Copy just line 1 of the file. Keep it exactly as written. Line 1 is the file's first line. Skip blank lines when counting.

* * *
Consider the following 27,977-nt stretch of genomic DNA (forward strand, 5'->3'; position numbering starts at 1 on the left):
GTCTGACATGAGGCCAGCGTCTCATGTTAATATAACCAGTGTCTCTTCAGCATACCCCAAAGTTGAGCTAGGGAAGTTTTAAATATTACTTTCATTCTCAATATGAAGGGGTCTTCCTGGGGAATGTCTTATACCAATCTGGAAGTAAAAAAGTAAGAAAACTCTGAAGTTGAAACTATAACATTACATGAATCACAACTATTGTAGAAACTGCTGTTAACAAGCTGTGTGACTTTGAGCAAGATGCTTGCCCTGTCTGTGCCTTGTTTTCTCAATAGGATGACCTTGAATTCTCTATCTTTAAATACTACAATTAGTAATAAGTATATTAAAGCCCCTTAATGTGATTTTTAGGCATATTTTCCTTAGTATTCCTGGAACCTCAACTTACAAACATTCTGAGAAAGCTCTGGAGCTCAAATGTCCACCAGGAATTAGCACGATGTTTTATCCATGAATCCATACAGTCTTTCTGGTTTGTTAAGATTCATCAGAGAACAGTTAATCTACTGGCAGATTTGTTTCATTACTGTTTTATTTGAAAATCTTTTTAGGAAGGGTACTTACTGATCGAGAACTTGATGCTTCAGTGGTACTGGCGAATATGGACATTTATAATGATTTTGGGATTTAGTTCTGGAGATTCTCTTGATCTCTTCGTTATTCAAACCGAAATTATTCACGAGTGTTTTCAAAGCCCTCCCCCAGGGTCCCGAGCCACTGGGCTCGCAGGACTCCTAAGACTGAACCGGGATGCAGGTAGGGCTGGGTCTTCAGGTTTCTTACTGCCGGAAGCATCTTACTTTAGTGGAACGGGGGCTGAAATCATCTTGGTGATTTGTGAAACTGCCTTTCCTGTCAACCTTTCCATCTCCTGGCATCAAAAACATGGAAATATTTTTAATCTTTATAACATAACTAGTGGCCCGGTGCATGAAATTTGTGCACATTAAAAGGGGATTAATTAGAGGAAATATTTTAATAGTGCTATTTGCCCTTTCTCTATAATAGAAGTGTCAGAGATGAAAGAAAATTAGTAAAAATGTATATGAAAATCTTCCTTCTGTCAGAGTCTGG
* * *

Consider the following 27,977-nt stretch of genomic DNA (forward strand, 5'->3'; position numbering starts at 1 on the left):